How To Fall Asleep Faster

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If you’ve ever laid in bed trying in vain to fall asleep, you know just how frustrating it can be. A 2016 survey found that around one-third of American adults don’t get enough sleep each night, meaning most people should try to maximize their time spent asleep as much as possible.

According to the American Sleep Association, 30 percent of adults suffer from insomnia — and 10 percent have chronic insomnia. If you’re diagnosed with insomnia, consult your doctor about potential treatment options. But if you just struggle to calm your mind and fall asleep after a busy day, here are a few things that might help.

Step away from work and your electronics, and give your brain a full hour to “wind down.”

Try taking a warm bath or shower to relax, or see if meditation works for you. “We are assaulted by information all the time and it’s really up to us to create routines that help separate the buzzing of the brain from our sleep routines,” Janet Kennedy Ph.D., a clinical psychologist, founder of NYC Sleep Doctor and author of The Good Sleeper: The Essential Guide to Sleep for Your Baby (and You), told CNN in April 2015.

Warm up your feet.

This might seem like an odd suggestion, but it’s backed by research. In 1999, a team at the sleep laboratory at the University of Basel in Switzerland found that people whose hands and feet were warmer than room temperature tended to fall asleep more quickly.

Basically, as you start falling asleep, the central nervous system “redistributes” heat from your core to extremities like your hands and feet — signaling to the rest of your body that sleep is imminent. You may be able to speed up that process simply by putting on a pair of socks or putting a hot water bottle next to your feet.

Black Salmon/Shutterstock

Try the 4-7-8 method.

This is a breathing method invented by Andrew Weil, M.D., founder of The University of Arizona Center for Integrative Medicine. Weil’s website describes the 4-7-8 method as follows:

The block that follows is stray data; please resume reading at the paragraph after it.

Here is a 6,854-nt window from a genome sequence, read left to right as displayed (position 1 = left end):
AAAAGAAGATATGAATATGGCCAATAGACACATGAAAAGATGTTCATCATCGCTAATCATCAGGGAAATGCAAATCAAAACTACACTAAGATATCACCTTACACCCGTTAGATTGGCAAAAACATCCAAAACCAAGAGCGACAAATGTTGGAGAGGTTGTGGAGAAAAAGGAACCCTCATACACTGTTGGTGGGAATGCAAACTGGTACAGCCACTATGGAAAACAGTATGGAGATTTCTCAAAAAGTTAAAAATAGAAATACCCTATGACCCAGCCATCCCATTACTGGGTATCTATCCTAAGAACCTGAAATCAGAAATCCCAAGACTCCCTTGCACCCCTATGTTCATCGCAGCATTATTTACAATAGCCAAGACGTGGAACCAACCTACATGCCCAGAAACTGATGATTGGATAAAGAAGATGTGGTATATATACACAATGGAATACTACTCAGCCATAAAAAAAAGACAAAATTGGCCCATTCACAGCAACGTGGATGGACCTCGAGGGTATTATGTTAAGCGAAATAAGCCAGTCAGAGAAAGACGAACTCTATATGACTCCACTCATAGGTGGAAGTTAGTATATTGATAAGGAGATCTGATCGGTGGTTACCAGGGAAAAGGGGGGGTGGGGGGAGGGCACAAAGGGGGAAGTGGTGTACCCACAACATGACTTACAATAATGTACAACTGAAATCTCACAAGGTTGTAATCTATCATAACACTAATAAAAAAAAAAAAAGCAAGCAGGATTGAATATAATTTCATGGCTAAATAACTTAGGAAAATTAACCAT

1. Place the tip of your tongue against the ridge of tissue just behind your upper front teeth, and keep it there through the entire exercise. You will be exhaling through your mouth around your tongue; try pursing your lips slightly if this seems awkward.
  2. Exhale completely through your mouth, making a whoosh sound.
  3. Close your mouth and inhale quietly through your nose to a mental count of four.
  4. Hold your breath for a count of seven.
  5. Now inhale again and repeat the cycle three more times for a total of four breaths.

Think pleasant thoughts.

This one sounds too simple to be true, but focusing on nice thoughts may indeed help you fall asleep faster. A 2002 study found that people with insomnia fell asleep much more quickly when they distracted themselves using pleasant imagery. Visualize a calming scene like a beach, waterfall, or mountaintop.

Try “progressive relaxation.”

The National Sleep Foundation recommends progressive relaxation for anyone who struggles to fall asleep. The gist of it: Focus on your body instead of your thoughts. Do a mental “scan” of your body from head to toe, seeking out tension and relaxing any stressed muscles as you go.

And make sure your sleep setup is as optimal as possible.

Set yourself up for good sleep by making the room as dark as possible. Adjust the temperature to your ideal sleeping temp, and block out unwelcome sounds with white noise or earplugs.

 

Featured image: George Rudy/Shutterstock

 

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Joe Auer

Joe Auer is the editor of Mattress Clarity. He mainly focuses on mattress reviews and oversees the content across the site.

He likes things simple and take a straightforward, objective approach to his reviews. Joe has personally tested nearly 250 mattresses and always recommends people do their research before buying a new bed. He has been testing mattresses for over 5 years now, so he knows a thing or two when it comes to mattress selection. He has been cited as an authority in the industry by a number of large publications.

Joe has an undergraduate degree from Wake Forest University and an MBA from Columbia University.